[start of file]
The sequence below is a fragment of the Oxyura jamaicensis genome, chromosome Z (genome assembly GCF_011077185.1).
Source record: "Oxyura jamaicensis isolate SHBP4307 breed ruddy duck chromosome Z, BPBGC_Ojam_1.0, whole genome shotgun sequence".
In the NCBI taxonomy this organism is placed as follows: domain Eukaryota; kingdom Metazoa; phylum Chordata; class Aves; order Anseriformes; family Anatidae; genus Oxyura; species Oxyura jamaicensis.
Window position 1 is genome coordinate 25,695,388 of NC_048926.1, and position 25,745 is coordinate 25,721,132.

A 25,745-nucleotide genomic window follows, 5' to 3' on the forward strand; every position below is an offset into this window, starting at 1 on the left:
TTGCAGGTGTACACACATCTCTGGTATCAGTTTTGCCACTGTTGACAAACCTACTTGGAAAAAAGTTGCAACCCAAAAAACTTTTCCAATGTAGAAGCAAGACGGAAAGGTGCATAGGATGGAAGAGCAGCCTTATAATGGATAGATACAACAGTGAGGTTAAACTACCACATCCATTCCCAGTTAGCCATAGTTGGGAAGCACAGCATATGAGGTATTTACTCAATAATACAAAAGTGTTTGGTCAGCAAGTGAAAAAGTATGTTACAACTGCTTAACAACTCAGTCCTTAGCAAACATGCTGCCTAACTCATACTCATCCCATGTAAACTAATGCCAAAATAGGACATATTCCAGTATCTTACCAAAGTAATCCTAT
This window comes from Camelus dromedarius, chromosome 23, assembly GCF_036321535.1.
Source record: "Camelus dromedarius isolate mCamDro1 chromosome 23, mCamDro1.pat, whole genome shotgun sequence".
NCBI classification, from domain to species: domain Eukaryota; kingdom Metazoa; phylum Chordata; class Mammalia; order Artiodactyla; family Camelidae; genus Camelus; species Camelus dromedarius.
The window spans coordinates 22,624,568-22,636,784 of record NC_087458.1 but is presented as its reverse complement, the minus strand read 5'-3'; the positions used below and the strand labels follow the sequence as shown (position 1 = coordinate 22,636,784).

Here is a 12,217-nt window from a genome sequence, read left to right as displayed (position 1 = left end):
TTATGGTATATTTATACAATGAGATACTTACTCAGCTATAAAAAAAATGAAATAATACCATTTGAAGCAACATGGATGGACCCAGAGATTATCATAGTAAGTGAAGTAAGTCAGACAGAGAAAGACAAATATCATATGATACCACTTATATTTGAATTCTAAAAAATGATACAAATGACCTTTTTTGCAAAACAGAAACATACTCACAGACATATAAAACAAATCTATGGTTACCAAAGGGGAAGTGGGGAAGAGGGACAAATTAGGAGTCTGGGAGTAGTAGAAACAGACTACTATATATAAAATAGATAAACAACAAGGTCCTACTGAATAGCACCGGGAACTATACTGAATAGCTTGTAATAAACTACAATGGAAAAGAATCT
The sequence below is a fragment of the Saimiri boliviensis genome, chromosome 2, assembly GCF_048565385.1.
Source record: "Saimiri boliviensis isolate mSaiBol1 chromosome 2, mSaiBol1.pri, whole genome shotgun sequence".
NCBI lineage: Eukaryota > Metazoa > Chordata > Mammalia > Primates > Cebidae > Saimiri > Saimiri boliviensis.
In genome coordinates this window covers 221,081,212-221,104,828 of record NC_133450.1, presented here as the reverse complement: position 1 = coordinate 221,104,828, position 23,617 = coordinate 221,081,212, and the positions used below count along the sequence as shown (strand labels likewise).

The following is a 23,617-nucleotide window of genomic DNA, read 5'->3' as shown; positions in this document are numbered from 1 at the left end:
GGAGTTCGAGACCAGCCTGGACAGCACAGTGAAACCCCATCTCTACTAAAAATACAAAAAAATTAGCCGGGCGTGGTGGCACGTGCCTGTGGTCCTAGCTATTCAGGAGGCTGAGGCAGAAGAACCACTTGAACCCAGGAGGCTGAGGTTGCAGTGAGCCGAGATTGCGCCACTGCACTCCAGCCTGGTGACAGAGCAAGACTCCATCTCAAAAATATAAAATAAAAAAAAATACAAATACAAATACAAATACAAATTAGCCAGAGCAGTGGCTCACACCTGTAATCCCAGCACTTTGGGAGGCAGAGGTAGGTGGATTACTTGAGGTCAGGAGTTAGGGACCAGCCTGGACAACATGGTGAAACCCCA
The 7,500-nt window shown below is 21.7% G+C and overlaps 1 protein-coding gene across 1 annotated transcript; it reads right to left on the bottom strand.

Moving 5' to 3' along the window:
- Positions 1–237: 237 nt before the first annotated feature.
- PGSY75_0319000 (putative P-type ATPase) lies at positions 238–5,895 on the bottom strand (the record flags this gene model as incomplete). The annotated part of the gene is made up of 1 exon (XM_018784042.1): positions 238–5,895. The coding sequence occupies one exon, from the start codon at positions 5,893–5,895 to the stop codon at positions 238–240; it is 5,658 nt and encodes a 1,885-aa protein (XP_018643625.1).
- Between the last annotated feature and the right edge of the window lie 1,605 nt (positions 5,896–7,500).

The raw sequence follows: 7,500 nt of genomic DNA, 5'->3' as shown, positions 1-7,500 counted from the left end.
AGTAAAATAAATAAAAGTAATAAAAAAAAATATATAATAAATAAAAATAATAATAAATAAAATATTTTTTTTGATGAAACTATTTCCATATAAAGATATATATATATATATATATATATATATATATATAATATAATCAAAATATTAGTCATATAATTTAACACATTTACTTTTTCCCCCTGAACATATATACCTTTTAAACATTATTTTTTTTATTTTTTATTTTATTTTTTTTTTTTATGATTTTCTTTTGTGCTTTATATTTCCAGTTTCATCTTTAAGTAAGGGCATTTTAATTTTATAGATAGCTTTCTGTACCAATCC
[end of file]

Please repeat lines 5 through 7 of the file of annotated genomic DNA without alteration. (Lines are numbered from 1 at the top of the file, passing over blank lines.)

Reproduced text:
A 25,745-nucleotide genomic window follows, 5' to 3' on the forward strand; every position below is an offset into this window, starting at 1 on the left:
TTGCAGGTGTACACACATCTCTGGTATCAGTTTTGCCACTGTTGACAAACCTACTTGGAAAAAAGTTGCAACCCAAAAAACTTTTCCAATGTAGAAGCAAGACGGAAAGGTGCATAGGATGGAAGAGCAGCCTTATAATGGATAGATACAACAGTGAGGTTAAACTACCACATCCATTCCCAGTTAGCCATAGTTGGGAAGCACAGCATATGAGGTATTTACTCAATAATACAAAAGTGTTTGGTCAGCAAGTGAAAAAGTATGTTACAACTGCTTAACAACTCAGTCCTTAGCAAACATGCTGCCTAACTCATACTCATCCCATGTAAACTAATGCCAAAATAGGACATATTCCAGTATCTTACCAAAGTAATCCTAT
This window comes from Camelus dromedarius, chromosome 23, assembly GCF_036321535.1.